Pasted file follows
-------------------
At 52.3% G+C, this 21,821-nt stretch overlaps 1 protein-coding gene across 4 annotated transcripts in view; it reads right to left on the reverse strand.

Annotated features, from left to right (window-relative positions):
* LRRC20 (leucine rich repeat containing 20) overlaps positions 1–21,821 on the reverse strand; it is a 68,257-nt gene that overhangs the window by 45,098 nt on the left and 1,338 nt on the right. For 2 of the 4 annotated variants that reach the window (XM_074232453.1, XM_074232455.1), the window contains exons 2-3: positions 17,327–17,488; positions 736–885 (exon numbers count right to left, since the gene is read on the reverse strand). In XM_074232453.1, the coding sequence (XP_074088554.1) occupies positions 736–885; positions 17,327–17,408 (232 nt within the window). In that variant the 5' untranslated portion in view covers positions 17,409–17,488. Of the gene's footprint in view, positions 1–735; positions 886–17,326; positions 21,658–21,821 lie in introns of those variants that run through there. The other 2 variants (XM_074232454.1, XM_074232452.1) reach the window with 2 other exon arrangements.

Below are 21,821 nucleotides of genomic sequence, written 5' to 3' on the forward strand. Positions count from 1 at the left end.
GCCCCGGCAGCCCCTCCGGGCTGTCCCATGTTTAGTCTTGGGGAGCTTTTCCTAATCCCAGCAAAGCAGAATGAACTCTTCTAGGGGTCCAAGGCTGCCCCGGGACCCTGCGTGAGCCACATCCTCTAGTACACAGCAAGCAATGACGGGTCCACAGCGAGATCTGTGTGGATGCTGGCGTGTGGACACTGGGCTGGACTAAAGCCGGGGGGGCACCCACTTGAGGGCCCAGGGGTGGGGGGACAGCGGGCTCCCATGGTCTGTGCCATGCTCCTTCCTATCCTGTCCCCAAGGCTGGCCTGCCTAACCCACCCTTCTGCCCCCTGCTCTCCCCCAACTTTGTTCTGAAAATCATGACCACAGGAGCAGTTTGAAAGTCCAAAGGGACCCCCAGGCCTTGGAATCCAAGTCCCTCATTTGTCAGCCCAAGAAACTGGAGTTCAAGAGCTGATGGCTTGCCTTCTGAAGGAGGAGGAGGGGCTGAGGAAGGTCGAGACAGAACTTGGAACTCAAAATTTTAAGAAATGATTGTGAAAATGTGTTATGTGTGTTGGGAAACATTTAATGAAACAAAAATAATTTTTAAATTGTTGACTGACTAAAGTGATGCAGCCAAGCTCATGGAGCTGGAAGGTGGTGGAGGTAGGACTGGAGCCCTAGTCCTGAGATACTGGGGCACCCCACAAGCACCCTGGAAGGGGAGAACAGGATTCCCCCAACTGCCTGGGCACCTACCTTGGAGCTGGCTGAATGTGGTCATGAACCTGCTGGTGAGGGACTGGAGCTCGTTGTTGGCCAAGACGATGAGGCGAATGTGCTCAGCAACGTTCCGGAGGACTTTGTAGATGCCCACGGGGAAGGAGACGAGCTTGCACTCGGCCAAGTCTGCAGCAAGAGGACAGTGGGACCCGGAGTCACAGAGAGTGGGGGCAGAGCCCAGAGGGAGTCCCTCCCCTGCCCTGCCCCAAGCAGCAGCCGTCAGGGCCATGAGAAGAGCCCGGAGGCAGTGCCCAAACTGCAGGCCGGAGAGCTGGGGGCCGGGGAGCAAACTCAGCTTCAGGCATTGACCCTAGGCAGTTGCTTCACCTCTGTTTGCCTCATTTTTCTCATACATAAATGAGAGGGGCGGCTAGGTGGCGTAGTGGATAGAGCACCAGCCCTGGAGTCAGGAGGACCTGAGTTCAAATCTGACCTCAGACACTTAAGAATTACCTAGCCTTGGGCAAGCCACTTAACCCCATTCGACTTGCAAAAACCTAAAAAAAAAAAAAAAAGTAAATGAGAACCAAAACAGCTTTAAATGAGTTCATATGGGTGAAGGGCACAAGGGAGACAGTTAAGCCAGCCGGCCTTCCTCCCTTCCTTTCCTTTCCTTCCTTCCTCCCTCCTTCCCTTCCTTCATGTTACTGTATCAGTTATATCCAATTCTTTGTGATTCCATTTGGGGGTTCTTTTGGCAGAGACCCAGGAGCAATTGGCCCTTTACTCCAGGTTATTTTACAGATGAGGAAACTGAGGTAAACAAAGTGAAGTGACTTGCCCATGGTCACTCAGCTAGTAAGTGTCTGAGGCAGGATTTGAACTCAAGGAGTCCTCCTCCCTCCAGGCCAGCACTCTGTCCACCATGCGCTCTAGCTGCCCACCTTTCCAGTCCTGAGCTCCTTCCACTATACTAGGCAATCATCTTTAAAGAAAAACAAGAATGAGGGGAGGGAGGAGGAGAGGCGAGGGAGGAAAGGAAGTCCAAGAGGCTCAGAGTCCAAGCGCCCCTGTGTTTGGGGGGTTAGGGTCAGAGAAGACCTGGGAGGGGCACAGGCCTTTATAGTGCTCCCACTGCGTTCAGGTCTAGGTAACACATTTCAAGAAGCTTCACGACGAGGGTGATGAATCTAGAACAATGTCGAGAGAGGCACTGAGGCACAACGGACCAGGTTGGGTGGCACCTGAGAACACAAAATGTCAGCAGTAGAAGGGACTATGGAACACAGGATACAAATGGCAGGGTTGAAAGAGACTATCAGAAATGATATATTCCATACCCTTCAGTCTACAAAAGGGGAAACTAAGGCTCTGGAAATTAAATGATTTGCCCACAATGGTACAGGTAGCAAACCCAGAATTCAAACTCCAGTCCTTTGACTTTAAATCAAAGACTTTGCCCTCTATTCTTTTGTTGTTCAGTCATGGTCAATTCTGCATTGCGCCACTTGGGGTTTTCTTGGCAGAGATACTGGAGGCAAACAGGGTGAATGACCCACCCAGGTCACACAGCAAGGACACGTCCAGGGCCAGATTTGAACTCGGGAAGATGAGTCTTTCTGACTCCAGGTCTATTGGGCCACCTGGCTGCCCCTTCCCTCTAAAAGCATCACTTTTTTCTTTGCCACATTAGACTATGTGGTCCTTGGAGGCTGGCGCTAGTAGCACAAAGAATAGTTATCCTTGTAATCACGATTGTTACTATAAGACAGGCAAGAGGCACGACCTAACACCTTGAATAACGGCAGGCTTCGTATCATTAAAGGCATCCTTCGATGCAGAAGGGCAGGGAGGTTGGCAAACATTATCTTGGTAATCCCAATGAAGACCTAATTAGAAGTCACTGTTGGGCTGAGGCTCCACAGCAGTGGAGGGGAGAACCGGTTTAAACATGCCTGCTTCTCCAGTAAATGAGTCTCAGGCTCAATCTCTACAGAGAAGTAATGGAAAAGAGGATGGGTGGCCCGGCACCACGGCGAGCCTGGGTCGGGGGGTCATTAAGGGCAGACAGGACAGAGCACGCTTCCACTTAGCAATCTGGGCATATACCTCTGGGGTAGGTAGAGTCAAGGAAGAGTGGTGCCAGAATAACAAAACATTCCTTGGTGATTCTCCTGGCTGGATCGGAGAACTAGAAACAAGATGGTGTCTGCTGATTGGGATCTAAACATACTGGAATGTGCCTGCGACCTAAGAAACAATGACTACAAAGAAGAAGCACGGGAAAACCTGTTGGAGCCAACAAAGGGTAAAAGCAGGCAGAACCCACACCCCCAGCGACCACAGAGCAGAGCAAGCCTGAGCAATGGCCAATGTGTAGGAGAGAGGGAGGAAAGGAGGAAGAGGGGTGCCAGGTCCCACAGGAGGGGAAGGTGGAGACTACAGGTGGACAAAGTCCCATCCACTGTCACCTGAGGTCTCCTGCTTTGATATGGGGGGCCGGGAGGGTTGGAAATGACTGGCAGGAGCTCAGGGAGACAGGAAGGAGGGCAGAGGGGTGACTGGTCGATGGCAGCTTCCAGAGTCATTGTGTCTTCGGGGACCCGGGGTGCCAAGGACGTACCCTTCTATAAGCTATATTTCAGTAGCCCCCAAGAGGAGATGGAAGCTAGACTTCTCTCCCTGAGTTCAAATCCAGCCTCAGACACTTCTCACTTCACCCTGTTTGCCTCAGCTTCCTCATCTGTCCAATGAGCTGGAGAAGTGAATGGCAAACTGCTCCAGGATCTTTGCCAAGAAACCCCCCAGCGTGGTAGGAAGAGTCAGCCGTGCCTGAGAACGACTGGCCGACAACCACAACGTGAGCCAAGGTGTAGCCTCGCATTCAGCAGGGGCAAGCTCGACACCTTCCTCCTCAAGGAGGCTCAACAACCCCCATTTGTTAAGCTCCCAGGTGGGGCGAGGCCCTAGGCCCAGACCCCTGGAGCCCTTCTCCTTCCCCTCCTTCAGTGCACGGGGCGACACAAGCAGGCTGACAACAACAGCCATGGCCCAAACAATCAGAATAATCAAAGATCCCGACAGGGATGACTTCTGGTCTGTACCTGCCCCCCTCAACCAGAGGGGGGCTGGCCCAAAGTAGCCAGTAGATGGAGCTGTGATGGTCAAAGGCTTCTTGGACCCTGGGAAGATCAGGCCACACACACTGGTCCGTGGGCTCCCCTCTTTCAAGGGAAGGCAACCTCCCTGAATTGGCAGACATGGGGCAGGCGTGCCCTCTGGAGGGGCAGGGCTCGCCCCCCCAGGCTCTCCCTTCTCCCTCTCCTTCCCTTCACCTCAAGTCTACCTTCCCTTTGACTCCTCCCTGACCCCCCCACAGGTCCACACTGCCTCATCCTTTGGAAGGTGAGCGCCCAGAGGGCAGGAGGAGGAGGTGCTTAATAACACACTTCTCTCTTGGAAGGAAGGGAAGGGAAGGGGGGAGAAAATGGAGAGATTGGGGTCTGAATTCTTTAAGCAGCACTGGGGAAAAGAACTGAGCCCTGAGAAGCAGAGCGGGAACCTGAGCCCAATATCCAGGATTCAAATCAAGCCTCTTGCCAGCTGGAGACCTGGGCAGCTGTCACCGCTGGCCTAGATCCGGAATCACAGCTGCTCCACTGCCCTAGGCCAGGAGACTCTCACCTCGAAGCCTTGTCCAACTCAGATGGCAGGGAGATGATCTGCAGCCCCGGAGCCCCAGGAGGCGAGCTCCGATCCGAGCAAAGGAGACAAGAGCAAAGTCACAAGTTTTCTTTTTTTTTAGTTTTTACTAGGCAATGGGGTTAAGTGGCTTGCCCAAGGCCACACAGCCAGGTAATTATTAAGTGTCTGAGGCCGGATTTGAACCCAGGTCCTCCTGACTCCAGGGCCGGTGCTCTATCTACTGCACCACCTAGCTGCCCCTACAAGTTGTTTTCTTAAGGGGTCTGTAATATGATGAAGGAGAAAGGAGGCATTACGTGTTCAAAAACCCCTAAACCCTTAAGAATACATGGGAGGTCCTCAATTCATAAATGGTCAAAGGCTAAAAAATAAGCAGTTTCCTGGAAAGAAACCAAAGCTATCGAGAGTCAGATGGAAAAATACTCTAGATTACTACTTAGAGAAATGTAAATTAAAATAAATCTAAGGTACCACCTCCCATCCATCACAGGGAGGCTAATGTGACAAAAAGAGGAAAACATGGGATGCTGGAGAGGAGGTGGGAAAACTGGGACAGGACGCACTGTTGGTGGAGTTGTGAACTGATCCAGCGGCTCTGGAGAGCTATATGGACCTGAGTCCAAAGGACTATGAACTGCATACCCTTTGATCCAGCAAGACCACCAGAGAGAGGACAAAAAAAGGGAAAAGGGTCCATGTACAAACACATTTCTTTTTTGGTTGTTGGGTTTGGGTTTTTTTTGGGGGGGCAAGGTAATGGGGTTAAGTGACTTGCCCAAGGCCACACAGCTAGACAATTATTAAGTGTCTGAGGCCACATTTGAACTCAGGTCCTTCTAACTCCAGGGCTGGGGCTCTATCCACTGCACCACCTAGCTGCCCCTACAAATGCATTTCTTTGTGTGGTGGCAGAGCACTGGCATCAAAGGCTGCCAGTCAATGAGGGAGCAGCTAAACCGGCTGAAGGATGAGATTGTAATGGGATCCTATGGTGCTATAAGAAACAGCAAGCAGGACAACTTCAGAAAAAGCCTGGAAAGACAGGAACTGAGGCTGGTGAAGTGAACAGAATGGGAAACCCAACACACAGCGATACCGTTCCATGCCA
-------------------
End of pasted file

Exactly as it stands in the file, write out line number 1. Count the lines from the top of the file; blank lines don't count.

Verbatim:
At 52.3% G+C, this 21,821-nt stretch overlaps 1 protein-coding gene across 4 annotated transcripts in view; it reads right to left on the reverse strand.